To break with another frequently repeated myth of the copy and paste musicology generation: Bach was never forgotten for 100 years and then “rediscovered”. Mozart, Beethoven et al all knew their Bach very well. The misconception was, that another tradition started with that particular Bach revival around Mendelssohn’s activities to perform Bach’s masterpieces in Berlin in the 19th century: To regularly perform compositions that are not contemporary, but from the historic past… O course nobody better to stat with than Bach. But until then performing music of dead composers, was not common. And here we come full circle to the idea of something being “classical”. You have to be at least dead to be “classical”, and thus Prince has that box checked now. But there are others…

            I wish all of us a happy after life.

  • Music Lover says:

    If his music is still around and loved by the public two hundred years from now, then he is classical. Unfortunately none of us would be around to know the answer.

  • Brian B says:

    Elliott’s strained formulation is in itself pretentious. Pop music is fast food and bubble gum, and not meant to provide real nourishment.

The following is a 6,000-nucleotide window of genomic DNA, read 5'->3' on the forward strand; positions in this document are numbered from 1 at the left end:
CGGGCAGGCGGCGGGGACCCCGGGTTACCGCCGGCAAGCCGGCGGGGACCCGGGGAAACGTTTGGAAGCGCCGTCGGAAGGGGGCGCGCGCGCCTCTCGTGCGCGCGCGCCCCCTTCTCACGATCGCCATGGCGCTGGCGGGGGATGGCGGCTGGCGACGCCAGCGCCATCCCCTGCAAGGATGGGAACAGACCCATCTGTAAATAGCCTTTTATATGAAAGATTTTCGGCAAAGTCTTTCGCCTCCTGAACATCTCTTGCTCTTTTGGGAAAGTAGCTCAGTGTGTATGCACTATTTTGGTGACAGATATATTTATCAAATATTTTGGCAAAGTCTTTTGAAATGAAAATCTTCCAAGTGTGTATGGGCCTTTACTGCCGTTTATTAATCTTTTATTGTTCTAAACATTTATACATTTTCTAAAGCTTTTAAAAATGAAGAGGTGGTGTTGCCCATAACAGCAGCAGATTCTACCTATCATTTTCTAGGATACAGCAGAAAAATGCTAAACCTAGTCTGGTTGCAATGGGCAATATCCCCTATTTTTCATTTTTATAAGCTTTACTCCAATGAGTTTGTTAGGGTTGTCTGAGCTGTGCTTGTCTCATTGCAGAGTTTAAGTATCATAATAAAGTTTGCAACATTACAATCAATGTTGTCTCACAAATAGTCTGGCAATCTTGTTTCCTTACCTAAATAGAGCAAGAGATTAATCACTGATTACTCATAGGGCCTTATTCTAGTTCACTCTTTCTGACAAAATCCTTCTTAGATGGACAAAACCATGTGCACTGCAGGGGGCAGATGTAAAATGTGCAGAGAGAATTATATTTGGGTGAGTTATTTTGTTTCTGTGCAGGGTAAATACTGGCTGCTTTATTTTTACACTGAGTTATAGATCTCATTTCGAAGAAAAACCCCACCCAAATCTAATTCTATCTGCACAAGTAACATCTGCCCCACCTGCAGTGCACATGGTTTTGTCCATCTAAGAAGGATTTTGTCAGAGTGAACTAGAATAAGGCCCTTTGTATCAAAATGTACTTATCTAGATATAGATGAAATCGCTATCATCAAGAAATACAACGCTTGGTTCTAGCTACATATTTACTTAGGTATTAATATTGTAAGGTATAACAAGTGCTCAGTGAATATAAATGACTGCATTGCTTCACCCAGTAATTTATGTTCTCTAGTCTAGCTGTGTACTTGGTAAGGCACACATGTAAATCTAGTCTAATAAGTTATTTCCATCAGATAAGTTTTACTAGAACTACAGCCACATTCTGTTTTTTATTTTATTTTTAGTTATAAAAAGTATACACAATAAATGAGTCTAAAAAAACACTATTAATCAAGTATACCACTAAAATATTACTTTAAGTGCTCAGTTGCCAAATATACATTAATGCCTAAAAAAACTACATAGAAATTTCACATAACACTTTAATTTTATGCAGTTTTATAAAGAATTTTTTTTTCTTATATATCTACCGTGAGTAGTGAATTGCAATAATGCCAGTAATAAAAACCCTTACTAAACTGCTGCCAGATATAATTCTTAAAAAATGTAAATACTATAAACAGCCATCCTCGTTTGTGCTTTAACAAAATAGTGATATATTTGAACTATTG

• urania says:

    I do not know who Prince was – never knew a song of him – just tonight I saw a short reportage about him and not even one note of his music did touch me or even made it to my higher sense of awarness.

  • Rationalist says:

    Peter, if everyone said the Earth was flat, would the Earth br flat? Intersubjectivity is never a good determinant of any matter. Rational investigation, however, is. These questions must be asked, because (you may not know this) their assumed, unexamined answers have real impacts on real lives, for example in the lives of the musicians in the classical music industry. Bad philosophy has a harmful effect on the way things are done. And that way has an impact on the quality of life the artists you so admire have. So, yes, these issues matter.

    • Peter says:

      You can’t compare the self evident nature of the physical world, the perception of which only depends on our methods, with the not self evident nature of the mental “gestalt” of art.
      There is a scientific method to find out about the material realities of our planet.
      There is no such method for the perceived qualities of art, since it is all perception, idea, projection, the only material evidence are ink dots on paper…

      • Rationalist says:

        Oh, so it’s all just a matter of opinion, right? Okay…well, opinion says, Prince is great music. You just handed victory to the “lowly masses”.

        • Peter says:

          No, it’s not opinion, you little pompous ankle biter, but you would need to know a bit more to understand what it is.

          • Dominic David Uglow says:

            I hate to tread on Rationalists toes; but, yes, it is an opinion. You need to go re-read your Socratic dialogues, Peter. It seems you don’t what an opinion is.

            There is a tremendous irony to your referring to the person who has bossed you around this board with some wit and grace as a ‘pompous ankle-biter’.

          • Rationalist says: